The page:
Silverview, John le Carré’s seemingly elegiac final novel—finished after the author’s passing by his son, writer Nick Harkaway— opens on a rainy London morning with the delivery of a letter to London spy chief Stewart Proctor. The letter warns Proctor of a dangerous intelligence leak, prompting him to open an investigation, which ultimately leads to a small coastal town.
In that small town is a struggling bookstore owned by Julian Lawndsley, who gave up his fast-paced life in London to buy and run it—though he’s been lately questioning his decision to do so. But as luck would have it, Julian meets the charismatic Edward Avon, an old school mate of Julian’s late father, and the two men strike up a kind of friendship while trading stories of Julian’s dad and hitting upon an idea to expand Julian’s business. But it’s not long before Julian begins to question Edward’s interest in their partnership. A strange London meeting with a mysterious woman while on an errand for Edward to deliver a message, and a visit to Edward’s home, Silverview, does little to allay Julian’s growing suspicions.
Meanwhile, Proctor has to convince his superiors that the allegations of a traitor are true and then prove just who has been divulging Britain’s secrets to those who would do the country harm.
Silverview skillfully builds each of the separate plot lines until they converge into one central narrative. As is the case in many a spy novel, Stewart Proctor, Julian Lawndsley, and Edward Avon are each a cipher. Readers don’t know what they are all about until each successive layer of the storytelling onion is peeled away to reveal more about each character.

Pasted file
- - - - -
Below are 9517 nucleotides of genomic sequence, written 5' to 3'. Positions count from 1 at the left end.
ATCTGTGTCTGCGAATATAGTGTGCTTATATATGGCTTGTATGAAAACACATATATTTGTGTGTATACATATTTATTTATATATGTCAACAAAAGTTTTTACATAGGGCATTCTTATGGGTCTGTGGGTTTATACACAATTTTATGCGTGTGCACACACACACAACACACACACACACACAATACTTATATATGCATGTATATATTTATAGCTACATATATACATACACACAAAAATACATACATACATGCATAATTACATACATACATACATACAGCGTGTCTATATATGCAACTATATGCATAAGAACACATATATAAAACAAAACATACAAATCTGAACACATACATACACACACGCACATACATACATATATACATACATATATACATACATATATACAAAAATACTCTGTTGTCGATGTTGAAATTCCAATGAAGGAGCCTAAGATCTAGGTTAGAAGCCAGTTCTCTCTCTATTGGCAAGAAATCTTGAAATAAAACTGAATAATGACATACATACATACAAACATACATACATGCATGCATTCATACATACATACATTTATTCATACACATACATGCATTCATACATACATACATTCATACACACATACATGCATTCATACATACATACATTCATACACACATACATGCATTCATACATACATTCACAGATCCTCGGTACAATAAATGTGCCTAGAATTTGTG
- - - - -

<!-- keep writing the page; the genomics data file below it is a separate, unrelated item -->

Le Carré’s limber use of the breadth and depth of the English language (I had stop to look up a couple of words) in the early parts of Silverview had me wondering at times if the story was ever going to get around to the point le Carré was trying to make about the world of espionage and the people who actively or unwittingly become involved in protecting the secrets of a nation; but the tension level ratchets up once the revelation of the spy’s identity is revealed. As the hunt to bring them down brings the book to a stunning conclusion, readers will find themselves breathlessly turning pages to find out just what happens next.
It’s been nearly two years since John le Carré died, but with Silverview he’s given readers another adept exploration of what it means to be part of “the secret world” and amply demonstrates one final time that he is the incontrovertible master of literary spy fiction.